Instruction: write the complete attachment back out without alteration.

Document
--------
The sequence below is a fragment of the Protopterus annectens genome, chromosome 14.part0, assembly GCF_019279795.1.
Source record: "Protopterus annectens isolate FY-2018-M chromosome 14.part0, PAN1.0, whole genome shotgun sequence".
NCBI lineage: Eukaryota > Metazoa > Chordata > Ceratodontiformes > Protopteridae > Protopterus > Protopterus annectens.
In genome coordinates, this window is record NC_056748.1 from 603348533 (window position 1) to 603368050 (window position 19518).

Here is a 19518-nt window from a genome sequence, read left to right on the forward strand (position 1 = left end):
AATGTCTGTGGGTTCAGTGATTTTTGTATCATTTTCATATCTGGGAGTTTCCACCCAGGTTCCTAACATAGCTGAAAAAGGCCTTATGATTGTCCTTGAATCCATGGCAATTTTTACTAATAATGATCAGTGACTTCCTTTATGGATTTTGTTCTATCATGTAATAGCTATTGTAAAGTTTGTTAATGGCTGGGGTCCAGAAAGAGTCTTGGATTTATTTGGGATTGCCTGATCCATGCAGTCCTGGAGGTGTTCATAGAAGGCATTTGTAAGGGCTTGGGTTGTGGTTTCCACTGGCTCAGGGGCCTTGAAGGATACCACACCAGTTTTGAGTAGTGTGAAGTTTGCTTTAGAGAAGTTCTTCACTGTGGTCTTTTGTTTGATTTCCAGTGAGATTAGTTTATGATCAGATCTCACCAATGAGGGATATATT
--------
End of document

The sequence below is a fragment of the Protopterus annectens genome, chromosome 14.part0, assembly GCF_019279795.1.
Source record: "Protopterus annectens isolate FY-2018-M chromosome 14.part0, PAN1.0, whole genome shotgun sequence".
NCBI lineage: Eukaryota > Metazoa > Chordata > Ceratodontiformes > Protopteridae > Protopterus > Protopterus annectens.
In genome coordinates, this window is record NC_056748.1 from 603348533 (window position 1) to 603368050 (window position 19518).

Here is a 19518-nt window from a genome sequence, read left to right on the forward strand (position 1 = left end):
AATGTCTGTGGGTTCAGTGATTTTTGTATCATTTTCATATCTGGGAGTTTCCACCCAGGTTCCTAACATAGCTGAAAAAGGCCTTATGATTGTCCTTGAATCCATGGCAATTTTTACTAATAATGATCAGTGACTTCCTTTATGGATTTTGTTCTATCATGTAATAGCTATTGTAAAGTTTGTTAATGGCTGGGGTCCAGAAAGAGTCTTGGATTTATTTGGGATTGCCTGATCCATGCAGTCCTGGAGGTGTTCATAGAAGGCATTTGTAAGGGCTTGGGTTGTGGTTTCCACTGGCTCAGGGGCCTTGAAGGATACCACACCAGTTTTGAGTAGTGTGAAGTTTGCTTTAGAGAAGTTCTTCACTGTGGTCTTTTGTTTGATTTCCAGTGAGATTAGTTTATGATCAGATCTCACCAATGAGGGATATATT